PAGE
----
Top 15 Examination Question And Answer On Agricultural science For Secondary School Student

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Top 15 Examination Question And Answer On Agricultural science For Secondary School Student

Agriculture is the cultivation of land and breeding of animals, plants, and fungi to provide food, fiber, medicinal plants and other products to sustain and enhance life. Agriculture was the key development in the rise of sedentary human civilization, whereby farming of domesticated species created food surpluses that enabled people to live in cities. Let us examine the top 15 examination question and answer for secondary school student.

Top 15 Examination Question And Answer On Agricultural science For Secondary School Student

1.Question:

When and where did agriculture first develop?

Answer :

Agriculture did not start in just one place; it developed in at least eleven separate regions around the world. These are all considered independent centers of origin of agriculture. Around 8,000 BC in the Fertile Crescent (between the Tigris and Euphrates rivers) and Egypt along the Nile River, grains like wheat and barley were being grown, as well as different lentils (beans and peas). At around the same time, rice was being grown in China as part of their staple diet. In South America, they started growing potatoes, as well as beans and peas, coffee, and cotton. In Mesoamerica, they were growing corn, as well as other grains, squash, peas, and beans.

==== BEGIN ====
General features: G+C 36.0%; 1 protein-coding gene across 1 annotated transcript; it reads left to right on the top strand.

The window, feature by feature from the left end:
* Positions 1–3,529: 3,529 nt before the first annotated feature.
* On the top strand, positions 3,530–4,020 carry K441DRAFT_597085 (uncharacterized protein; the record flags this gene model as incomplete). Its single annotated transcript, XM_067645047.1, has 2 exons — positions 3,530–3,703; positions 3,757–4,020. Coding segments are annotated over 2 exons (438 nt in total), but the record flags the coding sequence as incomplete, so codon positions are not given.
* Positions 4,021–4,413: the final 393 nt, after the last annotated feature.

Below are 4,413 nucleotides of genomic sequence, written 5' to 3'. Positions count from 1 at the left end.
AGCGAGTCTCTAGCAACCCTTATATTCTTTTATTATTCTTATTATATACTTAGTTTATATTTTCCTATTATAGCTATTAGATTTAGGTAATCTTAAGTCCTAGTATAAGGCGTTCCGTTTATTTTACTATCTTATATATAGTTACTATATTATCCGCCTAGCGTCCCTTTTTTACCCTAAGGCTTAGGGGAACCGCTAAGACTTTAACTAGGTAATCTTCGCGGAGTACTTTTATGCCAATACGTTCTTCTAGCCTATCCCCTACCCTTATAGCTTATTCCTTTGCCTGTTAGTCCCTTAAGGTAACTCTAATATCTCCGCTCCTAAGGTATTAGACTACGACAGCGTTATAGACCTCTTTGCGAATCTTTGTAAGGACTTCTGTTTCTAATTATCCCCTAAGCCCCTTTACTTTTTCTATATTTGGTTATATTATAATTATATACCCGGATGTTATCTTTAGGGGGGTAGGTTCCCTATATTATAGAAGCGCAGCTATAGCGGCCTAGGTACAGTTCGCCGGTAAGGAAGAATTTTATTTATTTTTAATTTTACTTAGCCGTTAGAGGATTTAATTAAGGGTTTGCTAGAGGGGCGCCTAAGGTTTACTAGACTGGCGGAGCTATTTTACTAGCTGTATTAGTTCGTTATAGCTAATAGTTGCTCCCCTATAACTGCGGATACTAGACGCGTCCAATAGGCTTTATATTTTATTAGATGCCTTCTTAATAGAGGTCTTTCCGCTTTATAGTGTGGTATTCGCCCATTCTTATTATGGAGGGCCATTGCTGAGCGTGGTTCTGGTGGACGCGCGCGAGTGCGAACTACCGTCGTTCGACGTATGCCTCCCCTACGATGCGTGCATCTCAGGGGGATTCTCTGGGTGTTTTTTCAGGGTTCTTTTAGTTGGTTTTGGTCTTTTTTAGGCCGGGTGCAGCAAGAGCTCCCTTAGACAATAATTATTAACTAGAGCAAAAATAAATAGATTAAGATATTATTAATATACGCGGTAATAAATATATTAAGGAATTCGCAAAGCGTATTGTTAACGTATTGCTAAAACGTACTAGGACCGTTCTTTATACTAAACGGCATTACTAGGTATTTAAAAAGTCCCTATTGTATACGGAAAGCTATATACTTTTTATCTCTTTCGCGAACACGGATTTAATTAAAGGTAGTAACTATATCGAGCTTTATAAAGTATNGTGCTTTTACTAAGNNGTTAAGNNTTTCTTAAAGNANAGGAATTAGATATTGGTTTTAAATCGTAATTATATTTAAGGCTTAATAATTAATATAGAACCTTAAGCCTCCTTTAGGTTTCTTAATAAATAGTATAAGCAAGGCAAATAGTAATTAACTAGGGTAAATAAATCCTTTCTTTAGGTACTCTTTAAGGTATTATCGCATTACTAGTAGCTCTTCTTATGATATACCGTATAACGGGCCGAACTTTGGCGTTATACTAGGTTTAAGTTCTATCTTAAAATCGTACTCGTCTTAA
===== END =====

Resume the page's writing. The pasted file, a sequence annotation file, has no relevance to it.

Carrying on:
2.Question:

What is the difference between vegetative planting and seed agriculture?

Answer:

The difference between vegetative planting and seed agriculture is the difference between using existing plants (vegetative planting) and plant offspring (seed agriculture). In seed agriculture, farmers must purchase or harvest seeds from plants, then ensure these seeds are properly planted in the ground. By contrast, farmers can use existing plants by cutting specific parts, usually root stems, to grow entirely new plants. This is referred to as ‘cloning’, since no genetic material changes, while seeds have different genetic material from their parents.

3.Question:

What is the predominant type of Indian agriculture?

Answer :

The predominant type of Indian agriculture is subsistence agriculture. In this, farmers grow food to feed themselves and their dependents. They do not use their farming yield for trade and commerce. They use manure as fertilizer, and the irrigation system is also simple. Indian farmers have to be attentive to the patterns of rainfall that are influenced by the monsoons.

While subsistence farming is predominant across all of India, agriculture does has a history in the Indian economy and is a modern contributor to the GDP. India exports agricultural products like rice, nuts, spices, and sugar as well as animal products like animal hides.

4.Question:

What was the Granger Laws?

Answer :